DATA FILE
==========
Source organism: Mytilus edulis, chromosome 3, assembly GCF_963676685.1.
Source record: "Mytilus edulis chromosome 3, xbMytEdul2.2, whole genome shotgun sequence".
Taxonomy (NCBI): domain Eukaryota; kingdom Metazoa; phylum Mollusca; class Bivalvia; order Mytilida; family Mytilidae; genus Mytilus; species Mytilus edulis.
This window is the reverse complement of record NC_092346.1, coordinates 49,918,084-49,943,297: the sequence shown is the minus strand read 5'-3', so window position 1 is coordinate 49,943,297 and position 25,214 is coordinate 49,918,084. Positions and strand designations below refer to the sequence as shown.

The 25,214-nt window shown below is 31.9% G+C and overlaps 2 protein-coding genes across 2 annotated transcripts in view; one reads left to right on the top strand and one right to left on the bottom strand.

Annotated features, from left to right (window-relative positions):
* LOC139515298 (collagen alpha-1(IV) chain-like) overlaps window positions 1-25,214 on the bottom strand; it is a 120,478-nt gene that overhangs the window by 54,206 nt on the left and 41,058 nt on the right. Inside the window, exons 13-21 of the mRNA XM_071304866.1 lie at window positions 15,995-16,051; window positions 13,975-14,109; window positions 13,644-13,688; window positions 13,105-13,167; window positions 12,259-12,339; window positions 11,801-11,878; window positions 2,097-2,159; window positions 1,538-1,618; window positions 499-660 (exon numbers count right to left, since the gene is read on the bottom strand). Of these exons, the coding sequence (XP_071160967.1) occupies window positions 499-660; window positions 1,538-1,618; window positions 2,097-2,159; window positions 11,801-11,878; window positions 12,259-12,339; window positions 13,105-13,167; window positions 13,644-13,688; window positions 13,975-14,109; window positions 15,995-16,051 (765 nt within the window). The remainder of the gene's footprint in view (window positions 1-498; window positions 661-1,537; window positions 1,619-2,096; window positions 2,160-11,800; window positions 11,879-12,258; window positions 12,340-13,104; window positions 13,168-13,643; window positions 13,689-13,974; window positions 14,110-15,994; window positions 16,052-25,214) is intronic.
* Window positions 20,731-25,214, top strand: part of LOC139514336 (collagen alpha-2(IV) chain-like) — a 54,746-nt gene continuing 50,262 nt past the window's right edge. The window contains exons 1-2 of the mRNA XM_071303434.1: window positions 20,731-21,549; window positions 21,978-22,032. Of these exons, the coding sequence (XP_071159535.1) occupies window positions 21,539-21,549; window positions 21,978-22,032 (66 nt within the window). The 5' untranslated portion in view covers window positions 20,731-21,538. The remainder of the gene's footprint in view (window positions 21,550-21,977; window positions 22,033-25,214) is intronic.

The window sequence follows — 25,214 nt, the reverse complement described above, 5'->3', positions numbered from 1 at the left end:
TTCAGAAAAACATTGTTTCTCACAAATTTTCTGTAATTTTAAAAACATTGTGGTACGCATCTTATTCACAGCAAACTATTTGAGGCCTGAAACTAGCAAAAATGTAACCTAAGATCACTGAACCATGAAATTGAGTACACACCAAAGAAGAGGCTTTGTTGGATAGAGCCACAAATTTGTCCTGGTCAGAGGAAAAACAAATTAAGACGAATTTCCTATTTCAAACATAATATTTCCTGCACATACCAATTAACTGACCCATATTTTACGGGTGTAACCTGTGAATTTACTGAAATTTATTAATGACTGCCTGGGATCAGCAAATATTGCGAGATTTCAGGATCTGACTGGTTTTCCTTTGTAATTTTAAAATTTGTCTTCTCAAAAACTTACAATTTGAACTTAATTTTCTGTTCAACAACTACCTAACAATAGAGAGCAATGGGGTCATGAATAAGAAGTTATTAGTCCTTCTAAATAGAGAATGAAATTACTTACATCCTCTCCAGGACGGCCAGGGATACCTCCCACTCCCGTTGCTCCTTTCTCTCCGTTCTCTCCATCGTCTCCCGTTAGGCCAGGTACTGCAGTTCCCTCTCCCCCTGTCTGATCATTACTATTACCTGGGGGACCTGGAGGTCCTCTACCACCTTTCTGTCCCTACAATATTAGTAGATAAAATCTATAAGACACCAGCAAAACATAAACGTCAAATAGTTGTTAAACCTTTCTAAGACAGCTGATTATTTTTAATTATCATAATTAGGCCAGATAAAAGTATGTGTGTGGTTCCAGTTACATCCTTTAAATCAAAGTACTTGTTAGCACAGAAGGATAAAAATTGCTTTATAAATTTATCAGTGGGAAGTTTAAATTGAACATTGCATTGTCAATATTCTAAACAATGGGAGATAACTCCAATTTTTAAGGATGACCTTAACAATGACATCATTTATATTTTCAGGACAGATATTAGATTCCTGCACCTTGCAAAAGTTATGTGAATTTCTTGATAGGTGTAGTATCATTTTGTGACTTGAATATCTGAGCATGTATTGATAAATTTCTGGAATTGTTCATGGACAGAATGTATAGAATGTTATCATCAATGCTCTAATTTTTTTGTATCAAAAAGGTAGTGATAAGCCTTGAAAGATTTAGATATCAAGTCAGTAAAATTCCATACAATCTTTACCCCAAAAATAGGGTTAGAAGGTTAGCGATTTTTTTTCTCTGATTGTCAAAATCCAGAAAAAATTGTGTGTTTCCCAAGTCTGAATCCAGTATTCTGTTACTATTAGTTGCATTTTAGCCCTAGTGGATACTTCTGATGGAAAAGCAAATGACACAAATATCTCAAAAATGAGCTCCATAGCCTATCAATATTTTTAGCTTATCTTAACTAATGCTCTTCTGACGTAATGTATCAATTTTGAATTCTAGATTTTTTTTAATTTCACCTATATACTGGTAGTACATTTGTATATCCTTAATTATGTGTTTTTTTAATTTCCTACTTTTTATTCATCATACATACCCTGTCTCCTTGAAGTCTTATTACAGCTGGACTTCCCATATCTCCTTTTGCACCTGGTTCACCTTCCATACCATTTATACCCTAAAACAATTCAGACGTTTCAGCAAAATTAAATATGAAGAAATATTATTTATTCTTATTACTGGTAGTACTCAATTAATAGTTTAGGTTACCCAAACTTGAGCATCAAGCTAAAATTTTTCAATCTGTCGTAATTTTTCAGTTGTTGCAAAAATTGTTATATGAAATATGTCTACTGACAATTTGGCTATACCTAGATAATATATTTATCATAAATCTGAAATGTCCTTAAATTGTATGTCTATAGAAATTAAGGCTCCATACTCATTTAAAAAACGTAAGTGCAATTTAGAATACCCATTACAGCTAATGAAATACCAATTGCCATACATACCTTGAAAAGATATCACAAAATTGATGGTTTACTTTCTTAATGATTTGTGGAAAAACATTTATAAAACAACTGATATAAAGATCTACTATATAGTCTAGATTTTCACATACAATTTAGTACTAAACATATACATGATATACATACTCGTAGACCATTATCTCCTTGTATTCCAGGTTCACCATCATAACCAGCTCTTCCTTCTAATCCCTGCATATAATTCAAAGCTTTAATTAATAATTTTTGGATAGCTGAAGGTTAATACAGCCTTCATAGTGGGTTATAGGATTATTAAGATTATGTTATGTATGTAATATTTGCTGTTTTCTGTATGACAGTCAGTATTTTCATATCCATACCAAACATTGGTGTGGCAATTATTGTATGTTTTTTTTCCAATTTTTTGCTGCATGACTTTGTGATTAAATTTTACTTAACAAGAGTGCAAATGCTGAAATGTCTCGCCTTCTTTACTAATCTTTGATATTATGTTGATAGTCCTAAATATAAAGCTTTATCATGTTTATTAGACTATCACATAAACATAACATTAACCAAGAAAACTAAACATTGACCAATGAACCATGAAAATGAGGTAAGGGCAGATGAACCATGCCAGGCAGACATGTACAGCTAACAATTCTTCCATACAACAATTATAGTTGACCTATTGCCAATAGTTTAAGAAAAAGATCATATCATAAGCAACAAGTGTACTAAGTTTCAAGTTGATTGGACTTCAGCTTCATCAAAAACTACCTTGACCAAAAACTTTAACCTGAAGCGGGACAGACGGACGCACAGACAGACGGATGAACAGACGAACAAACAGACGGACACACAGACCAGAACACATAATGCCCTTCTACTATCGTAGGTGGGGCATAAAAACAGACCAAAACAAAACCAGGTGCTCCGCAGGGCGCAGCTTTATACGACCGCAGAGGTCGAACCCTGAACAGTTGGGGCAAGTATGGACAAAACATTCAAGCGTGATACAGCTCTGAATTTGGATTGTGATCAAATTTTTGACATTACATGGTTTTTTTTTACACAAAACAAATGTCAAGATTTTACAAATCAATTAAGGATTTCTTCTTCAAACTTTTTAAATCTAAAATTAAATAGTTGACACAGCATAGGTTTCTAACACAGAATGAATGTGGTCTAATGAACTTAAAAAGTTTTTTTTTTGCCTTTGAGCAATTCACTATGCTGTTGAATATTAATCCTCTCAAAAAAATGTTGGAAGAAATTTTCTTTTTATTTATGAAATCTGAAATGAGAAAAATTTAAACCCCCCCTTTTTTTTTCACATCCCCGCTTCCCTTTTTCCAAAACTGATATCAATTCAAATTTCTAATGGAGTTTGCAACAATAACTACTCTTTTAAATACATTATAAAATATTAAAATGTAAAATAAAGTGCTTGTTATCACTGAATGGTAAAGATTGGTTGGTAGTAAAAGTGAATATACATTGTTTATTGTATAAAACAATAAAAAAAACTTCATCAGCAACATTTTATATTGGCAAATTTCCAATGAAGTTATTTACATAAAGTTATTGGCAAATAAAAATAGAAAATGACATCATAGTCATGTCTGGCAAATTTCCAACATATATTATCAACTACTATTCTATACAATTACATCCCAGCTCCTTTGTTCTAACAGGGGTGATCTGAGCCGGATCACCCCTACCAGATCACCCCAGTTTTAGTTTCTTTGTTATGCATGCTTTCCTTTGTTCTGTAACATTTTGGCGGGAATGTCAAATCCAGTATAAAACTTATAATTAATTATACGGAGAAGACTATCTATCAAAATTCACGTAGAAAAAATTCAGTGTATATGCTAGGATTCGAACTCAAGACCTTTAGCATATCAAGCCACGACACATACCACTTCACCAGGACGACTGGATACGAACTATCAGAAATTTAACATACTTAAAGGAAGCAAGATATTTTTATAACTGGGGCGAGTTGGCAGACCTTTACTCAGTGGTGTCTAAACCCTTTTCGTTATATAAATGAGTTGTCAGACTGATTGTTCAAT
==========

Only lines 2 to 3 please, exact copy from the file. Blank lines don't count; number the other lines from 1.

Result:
Source record: "Mytilus edulis chromosome 3, xbMytEdul2.2, whole genome shotgun sequence".
Taxonomy (NCBI): domain Eukaryota; kingdom Metazoa; phylum Mollusca; class Bivalvia; order Mytilida; family Mytilidae; genus Mytilus; species Mytilus edulis.